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Topic Review (Newest First)
12-22-2015 03:20 PM
amc49 Get in line behind the millions more that do the same.

People just can't grasp how you NEVER take anyone's word for the condition of ANY battery when chasing issues, it just kills you left and right.

Why the first line in the diagnosis book starts with the words 'Is the battery a KNOWN GOOD battery at proper volts and fully charged and has passed a loadtest at proper CCA'.

So many grab another thinking it's good then the problems escalate, ergo, I have met the enemy, and he is ME...............................

And the numbers of people that think because the dashlights or headlights or radio are on so battery MUST be good? Where have they been?, that wasn't true even in the '50s. There are entire truckloads of ******* still out there and contagious as hell.

No insult intended or implied to the OP at all, it's just that this simple stuff causes BILLIONS of dollars wasted in a year to the American public, most of who were asleep in science class instead of paying attention. The knowledge can be found in any book but we don't like to read. Ergo, one gets what they deserve. Really? Is that all we got?

Note to the unwashed masses, this guy suspected battery early and saved his own you-know-what, you should all be so lucky (or smart, that figgers in there as well). When you are smart you make 80% of your good luck and get rid of 80% of the bad. And I don't mean smart like did good in testing or able to ramble off the biggest words or whatever, I mean like sitting down for a minute to just think about how simple things work on this beautiful God's earth. The rules are practically cast in concrete, you just have to use them instead of shovelling them all aside to play dumbbutt.

Use your local auto store's ability to check your battery for free, it is a life and budget saver!

Sorry to jack your thread sj, but it just seemed like the time to say it. Luck to you and yours and Merry Christmas to all.................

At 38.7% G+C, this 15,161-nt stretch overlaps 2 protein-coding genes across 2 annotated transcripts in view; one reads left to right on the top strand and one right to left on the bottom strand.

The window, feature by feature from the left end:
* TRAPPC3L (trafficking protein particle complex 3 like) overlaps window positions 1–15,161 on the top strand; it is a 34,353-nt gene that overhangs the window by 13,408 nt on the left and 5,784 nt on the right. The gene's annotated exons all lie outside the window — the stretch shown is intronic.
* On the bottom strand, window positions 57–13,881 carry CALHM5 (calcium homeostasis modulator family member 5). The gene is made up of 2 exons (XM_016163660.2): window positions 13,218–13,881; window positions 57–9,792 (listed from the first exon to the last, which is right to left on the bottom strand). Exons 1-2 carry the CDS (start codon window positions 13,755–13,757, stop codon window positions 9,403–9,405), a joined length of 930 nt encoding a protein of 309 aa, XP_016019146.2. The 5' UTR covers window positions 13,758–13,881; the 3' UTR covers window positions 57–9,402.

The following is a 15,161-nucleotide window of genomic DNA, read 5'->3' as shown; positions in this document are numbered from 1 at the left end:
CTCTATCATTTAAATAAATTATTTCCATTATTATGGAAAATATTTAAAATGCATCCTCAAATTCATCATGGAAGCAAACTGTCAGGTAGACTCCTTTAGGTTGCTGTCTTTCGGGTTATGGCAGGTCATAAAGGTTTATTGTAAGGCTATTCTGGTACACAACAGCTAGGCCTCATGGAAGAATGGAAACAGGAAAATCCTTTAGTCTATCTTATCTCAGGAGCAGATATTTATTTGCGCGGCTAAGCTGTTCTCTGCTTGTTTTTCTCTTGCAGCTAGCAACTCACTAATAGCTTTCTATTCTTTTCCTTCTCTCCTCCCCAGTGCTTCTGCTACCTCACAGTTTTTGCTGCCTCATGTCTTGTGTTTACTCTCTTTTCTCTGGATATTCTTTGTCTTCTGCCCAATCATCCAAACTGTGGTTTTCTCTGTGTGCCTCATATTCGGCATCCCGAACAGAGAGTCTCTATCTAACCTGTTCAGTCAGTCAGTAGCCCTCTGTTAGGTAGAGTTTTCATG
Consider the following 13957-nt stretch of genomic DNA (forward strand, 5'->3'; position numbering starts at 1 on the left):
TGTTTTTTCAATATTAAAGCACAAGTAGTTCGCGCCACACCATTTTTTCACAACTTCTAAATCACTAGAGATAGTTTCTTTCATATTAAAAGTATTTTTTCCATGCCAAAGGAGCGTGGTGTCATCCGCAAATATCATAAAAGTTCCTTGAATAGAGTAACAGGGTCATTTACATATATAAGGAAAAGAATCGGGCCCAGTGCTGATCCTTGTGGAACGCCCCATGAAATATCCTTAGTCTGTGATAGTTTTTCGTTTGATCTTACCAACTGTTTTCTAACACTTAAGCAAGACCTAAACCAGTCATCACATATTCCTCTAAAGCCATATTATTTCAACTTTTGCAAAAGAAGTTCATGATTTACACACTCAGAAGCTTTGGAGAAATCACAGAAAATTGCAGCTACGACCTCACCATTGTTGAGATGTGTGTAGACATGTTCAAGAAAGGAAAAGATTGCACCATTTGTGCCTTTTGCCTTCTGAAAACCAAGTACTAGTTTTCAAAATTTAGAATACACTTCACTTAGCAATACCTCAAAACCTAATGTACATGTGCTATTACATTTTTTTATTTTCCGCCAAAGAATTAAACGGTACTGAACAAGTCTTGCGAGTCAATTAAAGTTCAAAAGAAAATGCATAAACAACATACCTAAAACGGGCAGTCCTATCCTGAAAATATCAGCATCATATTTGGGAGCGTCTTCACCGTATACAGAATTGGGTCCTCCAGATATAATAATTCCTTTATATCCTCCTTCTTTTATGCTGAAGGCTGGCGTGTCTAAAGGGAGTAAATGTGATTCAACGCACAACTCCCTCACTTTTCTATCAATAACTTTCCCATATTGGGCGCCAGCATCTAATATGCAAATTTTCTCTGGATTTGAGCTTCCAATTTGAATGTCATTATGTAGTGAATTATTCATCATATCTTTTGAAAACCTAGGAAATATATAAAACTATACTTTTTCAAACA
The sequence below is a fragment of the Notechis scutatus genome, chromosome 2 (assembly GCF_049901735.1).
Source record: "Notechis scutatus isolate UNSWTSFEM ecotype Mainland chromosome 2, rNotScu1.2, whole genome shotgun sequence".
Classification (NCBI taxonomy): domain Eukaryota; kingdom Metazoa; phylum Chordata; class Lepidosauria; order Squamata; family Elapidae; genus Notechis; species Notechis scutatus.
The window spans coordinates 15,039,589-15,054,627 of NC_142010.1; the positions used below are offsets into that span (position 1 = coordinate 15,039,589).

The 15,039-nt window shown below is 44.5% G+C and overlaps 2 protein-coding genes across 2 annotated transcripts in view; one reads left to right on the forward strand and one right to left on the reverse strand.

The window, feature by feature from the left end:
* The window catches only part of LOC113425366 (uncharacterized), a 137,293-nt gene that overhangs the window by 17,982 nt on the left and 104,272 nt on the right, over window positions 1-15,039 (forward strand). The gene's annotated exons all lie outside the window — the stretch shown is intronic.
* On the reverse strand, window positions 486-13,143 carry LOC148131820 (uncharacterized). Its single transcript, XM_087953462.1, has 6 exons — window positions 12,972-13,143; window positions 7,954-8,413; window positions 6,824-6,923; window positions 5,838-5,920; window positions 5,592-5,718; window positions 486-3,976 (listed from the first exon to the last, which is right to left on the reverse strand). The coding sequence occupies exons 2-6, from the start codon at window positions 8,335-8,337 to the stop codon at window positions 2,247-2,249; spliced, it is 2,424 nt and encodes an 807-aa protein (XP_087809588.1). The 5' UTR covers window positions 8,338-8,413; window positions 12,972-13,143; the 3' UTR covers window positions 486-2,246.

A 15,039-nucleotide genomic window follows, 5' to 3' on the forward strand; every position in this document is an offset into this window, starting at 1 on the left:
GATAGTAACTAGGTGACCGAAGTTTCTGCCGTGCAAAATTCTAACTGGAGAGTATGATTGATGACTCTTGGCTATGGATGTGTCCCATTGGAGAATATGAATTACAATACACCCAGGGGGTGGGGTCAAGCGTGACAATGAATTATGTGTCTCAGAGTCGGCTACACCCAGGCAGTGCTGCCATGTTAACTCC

12-22-2015 02:42 PM
sjbambrgr8 Sorry to waste everyones time and I learned a big lesson. The battery had a short in it. The old battery was bad and so I swapped it for another one that supposedly had been checked and was supposed to be a known good battery according to my associate. As I got further into checking I suspected the battery so took it to O'Riellys and had it checked and it was bad. Got a new on this morning and all is good.
12-21-2015 12:51 AM
iminhell
Quote:
Originally Posted by sjbambrgr8 View Post
I think I found the issue. Both O2 sensors. I talked to an electrician and he said a better way is to just go across each fuse that way all the systems that need to stay charged etc. are except the individual system you are working on. I did that and when I checked it initially across the fuse I was drawing 4.5 amps. I unplugged the front O2 sensor and it dropped almost 3.5 amps. Then I unplugged the rear O2 sensor and it dropped to 0 amps across that fuse terminal.
I will replace the sensors tomorrow and do some more checking. On fuse 36 I'm getting a draw of .15 amps which seems a little high but I will cross that bridge once I address the oxygen sensors.


Well 4.5 Amps isn't going to cause a dead battery/no start in a hours time with a good battery.
So I'd say odds are you have 2 problems and one is a weak battery. Just because it can start a car does not mean it's a good battery.
12-21-2015 12:29 AM
sailor Tough to make guesses without a diagram, idk if that fuse is even supposed to be powered key off.

The one thing I think of first with a parasitic drain is the alternator, it isn't on a fused circuit for easy testing and it's always hot so a bad diode can drain the battery when the car is off.